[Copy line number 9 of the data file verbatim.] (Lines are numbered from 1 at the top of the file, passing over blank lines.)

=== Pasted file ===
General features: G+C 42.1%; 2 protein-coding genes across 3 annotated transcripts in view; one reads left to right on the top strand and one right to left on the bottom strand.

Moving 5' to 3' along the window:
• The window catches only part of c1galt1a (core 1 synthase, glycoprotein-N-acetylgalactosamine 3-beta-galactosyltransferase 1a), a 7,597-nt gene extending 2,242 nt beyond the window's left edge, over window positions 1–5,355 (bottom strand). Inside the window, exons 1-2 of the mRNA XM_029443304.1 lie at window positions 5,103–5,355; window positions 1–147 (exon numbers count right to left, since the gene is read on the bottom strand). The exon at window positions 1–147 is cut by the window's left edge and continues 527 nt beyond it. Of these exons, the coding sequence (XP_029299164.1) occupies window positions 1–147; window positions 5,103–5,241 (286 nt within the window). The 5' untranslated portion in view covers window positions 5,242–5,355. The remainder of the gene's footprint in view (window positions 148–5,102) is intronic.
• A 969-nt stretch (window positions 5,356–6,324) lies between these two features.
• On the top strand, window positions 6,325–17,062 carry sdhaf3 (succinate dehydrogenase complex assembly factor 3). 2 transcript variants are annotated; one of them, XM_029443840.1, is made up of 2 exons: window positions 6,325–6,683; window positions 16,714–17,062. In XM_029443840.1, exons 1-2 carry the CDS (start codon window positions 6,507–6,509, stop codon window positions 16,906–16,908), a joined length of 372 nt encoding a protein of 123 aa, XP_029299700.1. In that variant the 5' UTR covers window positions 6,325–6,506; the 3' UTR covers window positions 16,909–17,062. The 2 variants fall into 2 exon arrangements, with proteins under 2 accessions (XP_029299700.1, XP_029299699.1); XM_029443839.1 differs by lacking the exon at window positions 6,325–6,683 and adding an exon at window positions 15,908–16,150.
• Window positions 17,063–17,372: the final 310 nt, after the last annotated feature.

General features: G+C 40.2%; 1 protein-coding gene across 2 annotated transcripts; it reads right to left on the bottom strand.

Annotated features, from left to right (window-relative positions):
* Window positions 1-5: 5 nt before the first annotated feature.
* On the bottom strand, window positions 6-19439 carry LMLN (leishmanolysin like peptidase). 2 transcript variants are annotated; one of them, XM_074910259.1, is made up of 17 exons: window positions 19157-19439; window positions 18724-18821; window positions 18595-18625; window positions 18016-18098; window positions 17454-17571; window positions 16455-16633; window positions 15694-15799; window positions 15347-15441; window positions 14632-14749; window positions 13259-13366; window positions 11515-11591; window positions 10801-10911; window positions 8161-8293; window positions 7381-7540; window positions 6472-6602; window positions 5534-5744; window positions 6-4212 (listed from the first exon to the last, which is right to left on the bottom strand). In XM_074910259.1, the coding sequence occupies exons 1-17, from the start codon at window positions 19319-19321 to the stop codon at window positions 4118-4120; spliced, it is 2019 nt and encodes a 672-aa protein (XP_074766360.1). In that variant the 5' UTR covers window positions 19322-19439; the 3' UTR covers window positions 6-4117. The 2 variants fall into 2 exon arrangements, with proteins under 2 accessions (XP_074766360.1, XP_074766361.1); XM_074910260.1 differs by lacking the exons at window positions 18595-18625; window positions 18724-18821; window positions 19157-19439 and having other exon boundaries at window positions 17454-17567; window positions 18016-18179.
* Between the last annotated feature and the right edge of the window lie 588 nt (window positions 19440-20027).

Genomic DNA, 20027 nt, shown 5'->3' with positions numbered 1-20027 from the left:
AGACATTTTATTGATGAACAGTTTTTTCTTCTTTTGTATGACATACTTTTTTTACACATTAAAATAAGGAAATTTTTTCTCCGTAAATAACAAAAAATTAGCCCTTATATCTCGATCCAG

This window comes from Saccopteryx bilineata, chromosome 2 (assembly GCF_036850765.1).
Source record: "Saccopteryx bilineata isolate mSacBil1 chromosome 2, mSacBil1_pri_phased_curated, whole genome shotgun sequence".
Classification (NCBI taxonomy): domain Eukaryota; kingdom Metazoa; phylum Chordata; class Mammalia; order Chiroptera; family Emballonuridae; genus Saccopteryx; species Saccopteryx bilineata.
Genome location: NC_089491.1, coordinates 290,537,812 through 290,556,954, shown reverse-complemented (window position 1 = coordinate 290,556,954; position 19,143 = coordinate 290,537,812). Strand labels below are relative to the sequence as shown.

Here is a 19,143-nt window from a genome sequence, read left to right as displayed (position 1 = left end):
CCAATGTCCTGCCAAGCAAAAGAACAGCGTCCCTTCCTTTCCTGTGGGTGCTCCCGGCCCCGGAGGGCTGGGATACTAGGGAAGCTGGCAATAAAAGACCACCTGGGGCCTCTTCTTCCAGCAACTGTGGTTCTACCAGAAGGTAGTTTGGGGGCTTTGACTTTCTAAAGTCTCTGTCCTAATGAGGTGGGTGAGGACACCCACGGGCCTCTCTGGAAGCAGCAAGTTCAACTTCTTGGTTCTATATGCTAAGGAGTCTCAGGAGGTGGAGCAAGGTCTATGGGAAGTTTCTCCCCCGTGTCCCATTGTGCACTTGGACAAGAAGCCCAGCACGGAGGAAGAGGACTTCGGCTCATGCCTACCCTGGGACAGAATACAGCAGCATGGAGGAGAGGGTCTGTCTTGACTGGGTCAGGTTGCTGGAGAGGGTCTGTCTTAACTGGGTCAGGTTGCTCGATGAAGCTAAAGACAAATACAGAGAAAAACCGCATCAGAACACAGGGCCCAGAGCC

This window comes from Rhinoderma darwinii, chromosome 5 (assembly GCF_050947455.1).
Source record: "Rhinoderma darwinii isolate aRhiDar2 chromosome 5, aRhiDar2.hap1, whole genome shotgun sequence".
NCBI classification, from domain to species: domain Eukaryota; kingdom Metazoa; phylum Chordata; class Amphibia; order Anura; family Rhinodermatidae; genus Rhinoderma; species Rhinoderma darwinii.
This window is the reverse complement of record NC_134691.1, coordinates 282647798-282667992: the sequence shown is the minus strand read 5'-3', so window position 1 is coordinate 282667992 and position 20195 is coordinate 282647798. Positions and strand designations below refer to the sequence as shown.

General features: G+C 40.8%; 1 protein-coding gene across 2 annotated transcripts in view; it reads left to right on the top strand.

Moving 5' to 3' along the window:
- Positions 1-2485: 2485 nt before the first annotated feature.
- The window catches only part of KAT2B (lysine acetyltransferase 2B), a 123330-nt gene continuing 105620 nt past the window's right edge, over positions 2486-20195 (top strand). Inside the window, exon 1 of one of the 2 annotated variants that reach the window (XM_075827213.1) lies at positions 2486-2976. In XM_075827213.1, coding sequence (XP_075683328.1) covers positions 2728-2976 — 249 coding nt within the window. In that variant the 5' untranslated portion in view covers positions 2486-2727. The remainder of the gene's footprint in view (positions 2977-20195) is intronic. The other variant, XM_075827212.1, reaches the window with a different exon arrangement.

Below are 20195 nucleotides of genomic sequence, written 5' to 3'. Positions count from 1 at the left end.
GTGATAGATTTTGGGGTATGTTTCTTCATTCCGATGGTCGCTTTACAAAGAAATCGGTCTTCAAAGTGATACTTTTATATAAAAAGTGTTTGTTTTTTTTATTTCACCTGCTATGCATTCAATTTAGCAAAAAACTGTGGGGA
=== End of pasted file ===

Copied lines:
* Window positions 1-5: 5 nt before the first annotated feature.